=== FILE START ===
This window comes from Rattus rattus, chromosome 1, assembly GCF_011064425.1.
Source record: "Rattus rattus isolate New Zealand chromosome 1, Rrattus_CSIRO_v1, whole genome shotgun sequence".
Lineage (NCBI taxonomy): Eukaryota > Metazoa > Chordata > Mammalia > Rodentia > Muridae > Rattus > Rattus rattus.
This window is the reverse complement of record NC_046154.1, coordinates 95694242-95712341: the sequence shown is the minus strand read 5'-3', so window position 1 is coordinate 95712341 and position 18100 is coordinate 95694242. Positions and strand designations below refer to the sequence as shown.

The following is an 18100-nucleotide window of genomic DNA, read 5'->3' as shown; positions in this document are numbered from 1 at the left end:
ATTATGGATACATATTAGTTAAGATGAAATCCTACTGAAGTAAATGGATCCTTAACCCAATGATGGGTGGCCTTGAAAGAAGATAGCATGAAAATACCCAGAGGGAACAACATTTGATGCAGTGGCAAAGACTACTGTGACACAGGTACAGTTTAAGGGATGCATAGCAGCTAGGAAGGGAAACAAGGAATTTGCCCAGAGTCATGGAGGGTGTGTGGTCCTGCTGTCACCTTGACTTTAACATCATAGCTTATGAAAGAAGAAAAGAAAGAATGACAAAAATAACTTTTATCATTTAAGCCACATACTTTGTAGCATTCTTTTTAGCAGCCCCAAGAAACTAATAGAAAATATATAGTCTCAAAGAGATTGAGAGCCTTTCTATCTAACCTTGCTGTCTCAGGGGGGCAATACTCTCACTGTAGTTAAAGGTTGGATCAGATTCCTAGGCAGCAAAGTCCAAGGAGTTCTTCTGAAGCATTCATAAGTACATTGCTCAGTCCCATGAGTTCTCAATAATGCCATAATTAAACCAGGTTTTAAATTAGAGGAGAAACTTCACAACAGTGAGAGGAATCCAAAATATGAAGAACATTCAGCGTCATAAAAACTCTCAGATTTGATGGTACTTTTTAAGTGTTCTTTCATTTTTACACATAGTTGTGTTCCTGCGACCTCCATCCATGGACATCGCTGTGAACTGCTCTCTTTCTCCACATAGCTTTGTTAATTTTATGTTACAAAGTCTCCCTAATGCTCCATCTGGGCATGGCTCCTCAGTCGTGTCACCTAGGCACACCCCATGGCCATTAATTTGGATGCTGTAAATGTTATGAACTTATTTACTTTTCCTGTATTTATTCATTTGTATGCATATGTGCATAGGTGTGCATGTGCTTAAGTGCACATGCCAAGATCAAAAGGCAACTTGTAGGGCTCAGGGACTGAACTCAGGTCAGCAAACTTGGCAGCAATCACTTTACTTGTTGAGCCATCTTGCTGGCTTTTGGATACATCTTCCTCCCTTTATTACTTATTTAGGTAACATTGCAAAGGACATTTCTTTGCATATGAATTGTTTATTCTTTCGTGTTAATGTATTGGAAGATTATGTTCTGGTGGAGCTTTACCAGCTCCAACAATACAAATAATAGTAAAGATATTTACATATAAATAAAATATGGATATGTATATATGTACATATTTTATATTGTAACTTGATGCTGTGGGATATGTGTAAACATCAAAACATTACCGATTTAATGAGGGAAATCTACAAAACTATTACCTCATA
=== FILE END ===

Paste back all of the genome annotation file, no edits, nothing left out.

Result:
This window comes from Rattus rattus, chromosome 1, assembly GCF_011064425.1.
Source record: "Rattus rattus isolate New Zealand chromosome 1, Rrattus_CSIRO_v1, whole genome shotgun sequence".
Lineage (NCBI taxonomy): Eukaryota > Metazoa > Chordata > Mammalia > Rodentia > Muridae > Rattus > Rattus rattus.
This window is the reverse complement of record NC_046154.1, coordinates 95694242-95712341: the sequence shown is the minus strand read 5'-3', so window position 1 is coordinate 95712341 and position 18100 is coordinate 95694242. Positions and strand designations below refer to the sequence as shown.

The following is an 18100-nucleotide window of genomic DNA, read 5'->3' as shown; positions in this document are numbered from 1 at the left end:
ATTATGGATACATATTAGTTAAGATGAAATCCTACTGAAGTAAATGGATCCTTAACCCAATGATGGGTGGCCTTGAAAGAAGATAGCATGAAAATACCCAGAGGGAACAACATTTGATGCAGTGGCAAAGACTACTGTGACACAGGTACAGTTTAAGGGATGCATAGCAGCTAGGAAGGGAAACAAGGAATTTGCCCAGAGTCATGGAGGGTGTGTGGTCCTGCTGTCACCTTGACTTTAACATCATAGCTTATGAAAGAAGAAAAGAAAGAATGACAAAAATAACTTTTATCATTTAAGCCACATACTTTGTAGCATTCTTTTTAGCAGCCCCAAGAAACTAATAGAAAATATATAGTCTCAAAGAGATTGAGAGCCTTTCTATCTAACCTTGCTGTCTCAGGGGGGCAATACTCTCACTGTAGTTAAAGGTTGGATCAGATTCCTAGGCAGCAAAGTCCAAGGAGTTCTTCTGAAGCATTCATAAGTACATTGCTCAGTCCCATGAGTTCTCAATAATGCCATAATTAAACCAGGTTTTAAATTAGAGGAGAAACTTCACAACAGTGAGAGGAATCCAAAATATGAAGAACATTCAGCGTCATAAAAACTCTCAGATTTGATGGTACTTTTTAAGTGTTCTTTCATTTTTACACATAGTTGTGTTCCTGCGACCTCCATCCATGGACATCGCTGTGAACTGCTCTCTTTCTCCACATAGCTTTGTTAATTTTATGTTACAAAGTCTCCCTAATGCTCCATCTGGGCATGGCTCCTCAGTCGTGTCACCTAGGCACACCCCATGGCCATTAATTTGGATGCTGTAAATGTTATGAACTTATTTACTTTTCCTGTATTTATTCATTTGTATGCATATGTGCATAGGTGTGCATGTGCTTAAGTGCACATGCCAAGATCAAAAGGCAACTTGTAGGGCTCAGGGACTGAACTCAGGTCAGCAAACTTGGCAGCAATCACTTTACTTGTTGAGCCATCTTGCTGGCTTTTGGATACATCTTCCTCCCTTTATTACTTATTTAGGTAACATTGCAAAGGACATTTCTTTGCATATGAATTGTTTATTCTTTCGTGTTAATGTATTGGAAGATTATGTTCTGGTGGAGCTTTACCAGCTCCAACAATACAAATAATAGTAAAGATATTTACATATAAATAAAATATGGATATGTATATATGTACATATTTTATATTGTAACTTGATGCTGTGGGATATGTGTAAACATCAAAACATTACCGATTTAATGAGGGAAATCTACAAAACTATTACCTCATA